O Dayspring, Come: Frodo’s Salvation through Mercy
When Frodo raises the star glass and cries out, “Hail, Eärendil, O Brightest of Stars!” he invokes a history of which, with Sam, he is now a major part. Throughout the history of Arda (the earth) there has been a war against the Light that began with Morgoth and now continues with his lieutenant, Sauron. The light of the Silmarils captured in the star glass once blazed forth from Morgoth’s iron crown after he stole them from Fëanor, their maker. One now shines out in the heavens at morning and at evening in the ship, Vingilot, with “Eärendil the mariner sat at the helm, glistening with dust of elven-gems, and the Silmaril was bound upon his brow”. We see it still today and know it as Venus, the Morning Star and the Evening Star.
Eärendil carried the Silmaril back across the seas to the Undying Lands and brought too the prayer of the peoples of Middle-earth to the Valar for mercy. For Morgoth had reduced them to ruin and, perhaps worse even than this, the sons of Fëanor, bound by a terrible oath to their father not to allow the Silmarils to fall into the hands of anyone even a friend, attacked Eärendil’s people and destroyed their homes. Eärendil, even as he bore this sorrow in his heart, prayed too for the sons of Fëanor when he came before the Valar.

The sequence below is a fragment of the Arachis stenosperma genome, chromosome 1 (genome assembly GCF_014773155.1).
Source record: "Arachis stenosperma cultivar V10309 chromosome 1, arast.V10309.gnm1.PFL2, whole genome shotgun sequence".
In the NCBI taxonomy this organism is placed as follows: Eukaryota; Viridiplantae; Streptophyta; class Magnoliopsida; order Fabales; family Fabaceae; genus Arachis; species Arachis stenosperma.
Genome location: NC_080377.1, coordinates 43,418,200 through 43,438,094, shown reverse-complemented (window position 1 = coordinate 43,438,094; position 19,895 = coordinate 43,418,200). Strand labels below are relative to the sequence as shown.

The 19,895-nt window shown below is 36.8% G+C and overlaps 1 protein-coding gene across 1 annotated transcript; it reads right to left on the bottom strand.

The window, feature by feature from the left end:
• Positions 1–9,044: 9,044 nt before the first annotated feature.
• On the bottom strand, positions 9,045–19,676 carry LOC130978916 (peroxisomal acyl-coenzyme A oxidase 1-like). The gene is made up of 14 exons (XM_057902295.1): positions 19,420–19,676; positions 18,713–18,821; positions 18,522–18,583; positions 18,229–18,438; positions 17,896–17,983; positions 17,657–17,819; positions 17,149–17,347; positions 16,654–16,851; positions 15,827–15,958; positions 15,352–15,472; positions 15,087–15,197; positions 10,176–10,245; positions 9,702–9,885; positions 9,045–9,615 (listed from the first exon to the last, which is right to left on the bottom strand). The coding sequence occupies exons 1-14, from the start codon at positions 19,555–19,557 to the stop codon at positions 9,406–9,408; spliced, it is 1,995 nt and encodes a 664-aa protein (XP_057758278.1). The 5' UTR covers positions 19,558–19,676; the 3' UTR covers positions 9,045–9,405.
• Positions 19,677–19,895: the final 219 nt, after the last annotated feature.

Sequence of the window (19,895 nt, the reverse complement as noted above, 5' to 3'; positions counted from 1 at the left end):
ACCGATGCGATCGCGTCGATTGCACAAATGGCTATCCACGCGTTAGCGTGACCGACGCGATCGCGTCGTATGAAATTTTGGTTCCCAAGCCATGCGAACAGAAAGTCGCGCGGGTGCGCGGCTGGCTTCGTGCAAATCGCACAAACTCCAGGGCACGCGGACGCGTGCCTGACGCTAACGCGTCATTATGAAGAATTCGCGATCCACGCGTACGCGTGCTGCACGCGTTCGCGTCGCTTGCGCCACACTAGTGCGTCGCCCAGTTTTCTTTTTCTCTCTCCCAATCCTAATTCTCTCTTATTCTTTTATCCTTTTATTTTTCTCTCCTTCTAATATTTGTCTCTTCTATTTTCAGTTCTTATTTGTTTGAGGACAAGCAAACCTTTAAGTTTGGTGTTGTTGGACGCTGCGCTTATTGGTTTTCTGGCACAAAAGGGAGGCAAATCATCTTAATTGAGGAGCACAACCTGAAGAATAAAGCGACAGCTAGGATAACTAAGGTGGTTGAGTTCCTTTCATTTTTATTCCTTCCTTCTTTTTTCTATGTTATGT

Why do I tell this story even as Frodo holds the Star Glass before Shelob? It is because of the place of mercy in the whole of Tolkien’s great story. Tolkien said of Morgoth that “to him that was pitiless the deeds of pity are ever strange and beyond reckoning”. All through Tolkien’s tale it is such deeds that undo the enemy. Why is Frodo’s cry effective? It is because of the pity of Eärendil. It is because of the pity of Bilbo. It is because of the pity of Galadriel who gave the glass to Frodo. We do not stand because of our own deeds but because of all who have come before us.
In his poem on the Advent antiphon, O Oriens, Malcolm Guite makes this point exactly. Oriens is the Morning Star, the Dayspring, the herald of grace and of hope. Guite quotes from Dante’s Paradiso at the heading of his poem when Dante tells us that he saw “light in the form of a river”. The story of light is a river in which we, by grace and mercy, now stand.
“Dante and Beatrice are bathing in it now, away upstream…so every trace of light begins a grace in me, a beckoning. ”
Once again we remember Frodo’s dream in the halls of Elrond in Rivendell; a dream that ended with the sound of Bilbo telling the story of Eärendil. And we begin to understand that we too receive so much from the mercy of others and that every act of mercy that we perform today is a gift to people yet unborn. We stand here because of the prayers of others before us. Others stand today and will stand in times to come because of our prayer and our acts of mercy.
By Stephen C. Winter
(Read more of Stephen C. Winter’s writings at Wisdom from The Lord of the Rings)